Waikato ANZ staff strike over rostering
The ANZ bank workers' strike will rumble into Waikato tomorrow, as staff walk off the job.
In a press release yesterday First Union said its members would strike to "protect secure working hours". About 50 staff will walk off the job across Waikato and the Bay of Plenty.
ANZ staff began walkouts at the end of September as the Union and bank began negotiating a new collective agreement.
Union members voted down the bank's latest offer by 96 per cent, with 84 per cent in favour of a national strike.
Union retail and finance secretary Maxine Gay was quoted in the release as saying the key issue was work hours.
"ANZ is proposing contracts where workers would only know month by month which days, start and finish times they will be working," it read.
"ANZ needs to show some respect and decency towards its workers by offering a pay increase that values the contribution they make."
ANZ has proposed pay increases of 3 per cent and 2.75 per cent a year for the next two years, which it said outstrips both increases in the cost of living, at 1.6 per cent, and the average increase in wages at 1.7 per cent.
The union said that was falling behind what other banks offered.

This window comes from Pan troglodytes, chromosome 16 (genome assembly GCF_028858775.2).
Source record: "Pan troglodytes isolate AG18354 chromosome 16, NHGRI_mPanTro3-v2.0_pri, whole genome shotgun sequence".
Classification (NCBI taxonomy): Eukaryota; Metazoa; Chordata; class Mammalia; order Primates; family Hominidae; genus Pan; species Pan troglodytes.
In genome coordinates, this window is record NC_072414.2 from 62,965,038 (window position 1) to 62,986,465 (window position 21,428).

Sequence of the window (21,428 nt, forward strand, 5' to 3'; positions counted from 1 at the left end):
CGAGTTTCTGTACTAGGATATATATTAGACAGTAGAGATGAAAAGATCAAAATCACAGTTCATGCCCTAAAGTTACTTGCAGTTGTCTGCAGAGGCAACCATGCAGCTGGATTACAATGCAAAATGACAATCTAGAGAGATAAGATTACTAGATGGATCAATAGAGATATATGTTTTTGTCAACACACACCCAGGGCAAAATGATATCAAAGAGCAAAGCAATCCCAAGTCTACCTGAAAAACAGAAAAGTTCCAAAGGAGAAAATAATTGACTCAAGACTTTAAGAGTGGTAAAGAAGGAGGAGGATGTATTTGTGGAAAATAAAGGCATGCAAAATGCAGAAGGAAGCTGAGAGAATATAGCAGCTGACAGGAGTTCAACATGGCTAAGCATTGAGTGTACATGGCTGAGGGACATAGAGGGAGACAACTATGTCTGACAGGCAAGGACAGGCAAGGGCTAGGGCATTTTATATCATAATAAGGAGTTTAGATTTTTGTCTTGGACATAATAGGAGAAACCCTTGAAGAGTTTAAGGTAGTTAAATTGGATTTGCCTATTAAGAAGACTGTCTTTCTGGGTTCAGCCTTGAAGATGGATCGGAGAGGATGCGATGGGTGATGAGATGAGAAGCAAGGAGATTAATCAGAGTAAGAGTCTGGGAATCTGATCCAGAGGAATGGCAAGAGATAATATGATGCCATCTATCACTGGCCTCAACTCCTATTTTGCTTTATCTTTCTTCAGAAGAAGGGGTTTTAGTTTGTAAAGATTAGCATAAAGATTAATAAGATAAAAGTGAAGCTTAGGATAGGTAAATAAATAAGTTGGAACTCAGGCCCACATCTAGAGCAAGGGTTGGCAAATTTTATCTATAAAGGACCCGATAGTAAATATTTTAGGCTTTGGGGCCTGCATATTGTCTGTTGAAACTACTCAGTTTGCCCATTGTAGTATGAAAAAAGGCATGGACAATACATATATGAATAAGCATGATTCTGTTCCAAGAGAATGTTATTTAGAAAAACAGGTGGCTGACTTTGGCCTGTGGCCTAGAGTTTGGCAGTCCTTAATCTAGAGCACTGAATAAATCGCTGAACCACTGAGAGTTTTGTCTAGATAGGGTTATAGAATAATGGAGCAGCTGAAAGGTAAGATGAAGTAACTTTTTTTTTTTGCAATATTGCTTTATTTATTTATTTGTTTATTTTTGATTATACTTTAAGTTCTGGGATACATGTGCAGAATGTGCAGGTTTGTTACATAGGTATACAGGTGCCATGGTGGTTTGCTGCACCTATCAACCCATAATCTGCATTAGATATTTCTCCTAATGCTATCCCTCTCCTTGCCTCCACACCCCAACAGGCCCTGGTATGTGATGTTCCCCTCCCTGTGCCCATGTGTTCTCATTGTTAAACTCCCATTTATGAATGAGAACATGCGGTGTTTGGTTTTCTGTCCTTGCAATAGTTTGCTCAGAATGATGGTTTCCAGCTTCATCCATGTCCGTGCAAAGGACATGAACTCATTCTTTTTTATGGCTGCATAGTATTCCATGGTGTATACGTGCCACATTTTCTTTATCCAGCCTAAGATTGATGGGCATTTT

ANZ spokesman Stefan Herrick sent a press release in response to the union's claims, stating that the bank expected all branches would remain open, and all services would still be available tomorrow.
"We're disappointed that union members have voted for industrial action when a very good offer is on the table," it read. "The average salary of employees on our collective agreement is approximately $59,000 (over $30 per hour), compared with the national average salary of around $55,000. The average salary of our union members after the pay rise we are offering will be more than $60,000."
The press release said flexible work rosters would apply to new employees only, and would allow the bank to meet the needs of customers who wanted longer hours. "The union is simply trying to create an issue out of this because they want a higher pay increase," it read.
The union is unsure how long the strike action may last.